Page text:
World mourns Kofi Annan, UN flag at half mast

World leaders have since Saturday taken turns to pay tribute to the departed world icon of politics, peace and diplomacy,…

World leaders have since Saturday taken turns to pay tribute to the departed world icon of politics, peace and diplomacy, Kofi Annan.

The UN flag on saturday was flown at half mast in honour of the memory of the former United Nations (UN) Secretary General, Mr. Kofi Annan, who died in Switzerland.

After the death of Mr. Annan, former Ghanaian Presidents Jerry John Rawlings and John Dramani Mahama and some world leaders, including the UN Secretary General, Antonio Gutteres, have paid glowing tributes.

Others are the British Prime Minister, Theresa May; Russian leader, Vladimir Putin; French President Emmanuel Macron and Indian Prime Minister Narendra Modi.

Kofi Atta Annan, son of Kodandros section of Kumasi, Ghana born on April 8, 1938 died in a hospital at the Swiss City of Bern reportedly from a short illness. He had been living near Geneva for several years. Reports say Ghana’s President Nana Akufo-Addo has announced a week of mourning for one of their greatest compatriots. Indeed, Kofi Annan enters the world history book of records as the first and for now the lone African South of the Sahara to accede to the position of the UN Secretary-General. On December 13, 1996, the UN Security Council recommended him to replace the previous Secretary-General of the UN, Egyptian-born Boutros Boutros-Ghali whose second term faced the veto of the   United States of America. The accession of Kofi Annan to the post of UN Secretary-General came to crown his long years of work at the UN that started in 1980 when he became the head of personnel for the office of the UN High Commission for Refugees (UNHCR) in Geneva and in 1983 he became the director of administrative management services of the UN Secretariat in New York.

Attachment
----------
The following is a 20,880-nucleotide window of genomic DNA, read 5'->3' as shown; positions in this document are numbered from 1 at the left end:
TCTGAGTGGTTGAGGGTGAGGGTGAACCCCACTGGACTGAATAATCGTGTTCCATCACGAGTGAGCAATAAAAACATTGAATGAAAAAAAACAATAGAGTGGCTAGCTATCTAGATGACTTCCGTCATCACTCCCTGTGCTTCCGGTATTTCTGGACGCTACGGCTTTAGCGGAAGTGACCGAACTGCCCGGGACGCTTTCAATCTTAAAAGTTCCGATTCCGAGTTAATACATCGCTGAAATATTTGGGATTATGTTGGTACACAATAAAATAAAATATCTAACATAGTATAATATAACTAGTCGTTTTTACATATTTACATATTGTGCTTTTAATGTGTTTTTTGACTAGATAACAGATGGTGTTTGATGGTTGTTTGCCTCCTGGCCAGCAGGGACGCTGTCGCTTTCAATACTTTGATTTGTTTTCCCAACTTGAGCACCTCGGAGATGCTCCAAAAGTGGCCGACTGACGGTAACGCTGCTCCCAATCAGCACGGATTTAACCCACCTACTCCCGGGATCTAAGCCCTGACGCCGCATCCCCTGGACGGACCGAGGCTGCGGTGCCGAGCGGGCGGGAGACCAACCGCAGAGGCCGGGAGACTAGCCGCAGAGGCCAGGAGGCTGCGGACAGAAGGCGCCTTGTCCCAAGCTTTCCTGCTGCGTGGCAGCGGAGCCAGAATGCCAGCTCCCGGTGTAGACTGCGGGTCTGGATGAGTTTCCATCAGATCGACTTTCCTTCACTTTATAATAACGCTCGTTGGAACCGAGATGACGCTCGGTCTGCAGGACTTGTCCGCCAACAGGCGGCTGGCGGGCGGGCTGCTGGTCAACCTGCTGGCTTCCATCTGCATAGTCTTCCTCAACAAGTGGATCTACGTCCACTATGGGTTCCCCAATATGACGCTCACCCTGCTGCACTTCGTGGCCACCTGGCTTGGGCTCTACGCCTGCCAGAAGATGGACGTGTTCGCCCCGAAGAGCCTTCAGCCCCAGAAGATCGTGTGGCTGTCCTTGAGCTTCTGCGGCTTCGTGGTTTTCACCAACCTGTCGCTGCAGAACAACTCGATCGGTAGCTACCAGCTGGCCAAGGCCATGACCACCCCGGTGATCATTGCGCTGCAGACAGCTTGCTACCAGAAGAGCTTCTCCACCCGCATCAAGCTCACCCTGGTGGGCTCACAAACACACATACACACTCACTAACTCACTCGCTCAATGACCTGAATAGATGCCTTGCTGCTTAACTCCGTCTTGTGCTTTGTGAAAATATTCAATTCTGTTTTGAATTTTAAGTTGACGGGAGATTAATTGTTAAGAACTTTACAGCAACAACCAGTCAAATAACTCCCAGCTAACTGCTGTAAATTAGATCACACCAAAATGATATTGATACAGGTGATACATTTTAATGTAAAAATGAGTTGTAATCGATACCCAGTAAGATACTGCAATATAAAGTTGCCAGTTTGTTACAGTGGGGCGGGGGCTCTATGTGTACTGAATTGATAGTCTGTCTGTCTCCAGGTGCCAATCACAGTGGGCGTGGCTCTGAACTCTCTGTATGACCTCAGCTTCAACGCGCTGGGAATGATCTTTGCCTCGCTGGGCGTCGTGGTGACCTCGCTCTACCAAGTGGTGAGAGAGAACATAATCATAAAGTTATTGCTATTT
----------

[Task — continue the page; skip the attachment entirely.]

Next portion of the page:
During the two terms Kofi Annan served as UN Secretary-General, his main priorities were  a comprehensive programme of reform that sought to revitalize the United Nations and make the international system more effective,  a constant advocate for human rights, the rule of law, the Millennium Development Goals and Africa. He is celebrated to have  played a central role in the creation of the Global Fund to fight AIDS, Tuberculosis and Malaria, the adoption of the UN’s first-ever counter-terrorism strategy, and the acceptance by Member States of the “responsibility to protect” people from genocide, war crimes, ethnic cleansing and crimes against humanity.

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